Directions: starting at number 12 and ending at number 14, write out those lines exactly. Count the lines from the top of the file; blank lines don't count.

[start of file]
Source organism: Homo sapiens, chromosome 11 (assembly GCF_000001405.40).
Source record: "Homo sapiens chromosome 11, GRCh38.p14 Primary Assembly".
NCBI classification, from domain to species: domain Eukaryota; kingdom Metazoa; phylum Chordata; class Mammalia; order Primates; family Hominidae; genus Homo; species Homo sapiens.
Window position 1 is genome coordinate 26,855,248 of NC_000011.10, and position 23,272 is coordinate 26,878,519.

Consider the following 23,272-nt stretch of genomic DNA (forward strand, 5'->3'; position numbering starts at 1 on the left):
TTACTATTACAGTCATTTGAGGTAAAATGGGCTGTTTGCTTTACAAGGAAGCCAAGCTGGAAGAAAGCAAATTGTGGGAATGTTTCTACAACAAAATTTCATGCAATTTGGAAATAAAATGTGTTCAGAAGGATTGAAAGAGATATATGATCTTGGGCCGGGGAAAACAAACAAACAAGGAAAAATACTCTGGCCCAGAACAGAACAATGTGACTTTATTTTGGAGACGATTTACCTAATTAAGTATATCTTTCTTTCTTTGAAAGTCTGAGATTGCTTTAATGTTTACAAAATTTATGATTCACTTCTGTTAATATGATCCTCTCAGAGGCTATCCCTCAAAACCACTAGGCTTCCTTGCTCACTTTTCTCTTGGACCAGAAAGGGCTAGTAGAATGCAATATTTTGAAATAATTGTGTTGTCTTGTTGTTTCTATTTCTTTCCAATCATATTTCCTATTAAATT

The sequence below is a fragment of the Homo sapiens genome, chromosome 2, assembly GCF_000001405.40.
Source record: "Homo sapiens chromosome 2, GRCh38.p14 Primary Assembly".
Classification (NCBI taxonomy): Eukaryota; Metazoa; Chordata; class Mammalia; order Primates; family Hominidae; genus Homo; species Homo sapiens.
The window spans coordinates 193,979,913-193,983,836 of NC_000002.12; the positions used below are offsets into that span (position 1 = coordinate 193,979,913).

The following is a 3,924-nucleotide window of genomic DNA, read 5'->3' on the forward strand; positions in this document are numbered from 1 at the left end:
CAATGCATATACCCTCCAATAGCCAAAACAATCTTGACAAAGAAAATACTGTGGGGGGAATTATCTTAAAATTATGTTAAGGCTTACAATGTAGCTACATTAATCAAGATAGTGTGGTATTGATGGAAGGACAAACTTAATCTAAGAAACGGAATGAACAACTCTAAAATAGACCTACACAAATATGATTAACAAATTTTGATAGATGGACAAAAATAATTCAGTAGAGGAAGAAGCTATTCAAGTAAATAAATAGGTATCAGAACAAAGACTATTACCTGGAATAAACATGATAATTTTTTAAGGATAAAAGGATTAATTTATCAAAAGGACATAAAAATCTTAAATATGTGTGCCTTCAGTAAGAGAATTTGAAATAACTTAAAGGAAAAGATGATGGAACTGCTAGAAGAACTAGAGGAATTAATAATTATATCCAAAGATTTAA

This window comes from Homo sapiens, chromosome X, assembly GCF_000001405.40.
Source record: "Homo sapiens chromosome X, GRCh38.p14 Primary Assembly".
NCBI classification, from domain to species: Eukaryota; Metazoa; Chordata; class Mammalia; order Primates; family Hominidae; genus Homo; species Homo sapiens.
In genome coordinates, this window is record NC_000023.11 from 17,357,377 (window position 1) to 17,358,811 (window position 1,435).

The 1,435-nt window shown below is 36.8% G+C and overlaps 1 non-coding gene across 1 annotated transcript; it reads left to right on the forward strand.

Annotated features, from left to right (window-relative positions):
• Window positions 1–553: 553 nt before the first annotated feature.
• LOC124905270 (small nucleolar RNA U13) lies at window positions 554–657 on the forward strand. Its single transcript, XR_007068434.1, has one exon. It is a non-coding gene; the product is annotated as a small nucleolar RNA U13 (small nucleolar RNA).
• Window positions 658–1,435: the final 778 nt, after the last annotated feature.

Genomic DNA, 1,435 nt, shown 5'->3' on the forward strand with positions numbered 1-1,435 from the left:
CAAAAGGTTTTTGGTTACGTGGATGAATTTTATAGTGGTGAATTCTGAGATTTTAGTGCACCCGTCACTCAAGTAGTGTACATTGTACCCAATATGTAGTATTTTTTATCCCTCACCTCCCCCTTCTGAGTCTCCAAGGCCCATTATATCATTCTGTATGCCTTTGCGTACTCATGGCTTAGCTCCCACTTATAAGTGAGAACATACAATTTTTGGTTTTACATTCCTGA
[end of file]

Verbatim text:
CAATGCATATACCCTCCAATAGCCAAAACAATCTTGACAAAGAAAATACTGTGGGGGGAATTATCTTAAAATTATGTTAAGGCTTACAATGTAGCTACATTAATCAAGATAGTGTGGTATTGATGGAAGGACAAACTTAATCTAAGAAACGGAATGAACAACTCTAAAATAGACCTACACAAATATGATTAACAAATTTTGATAGATGGACAAAAATAATTCAGTAGAGGAAGAAGCTATTCAAGTAAATAAATAGGTATCAGAACAAAGACTATTACCTGGAATAAACATGATAATTTTTTAAGGATAAAAGGATTAATTTATCAAAAGGACATAAAAATCTTAAATATGTGTGCCTTCAGTAAGAGAATTTGAAATAACTTAAAGGAAAAGATGATGGAACTGCTAGAAGAACTAGAGGAATTAATAATTATATCCAAAGATTTAA

This window comes from Homo sapiens, chromosome X, assembly GCF_000001405.40.
Source record: "Homo sapiens chromosome X, GRCh38.p14 Primary Assembly".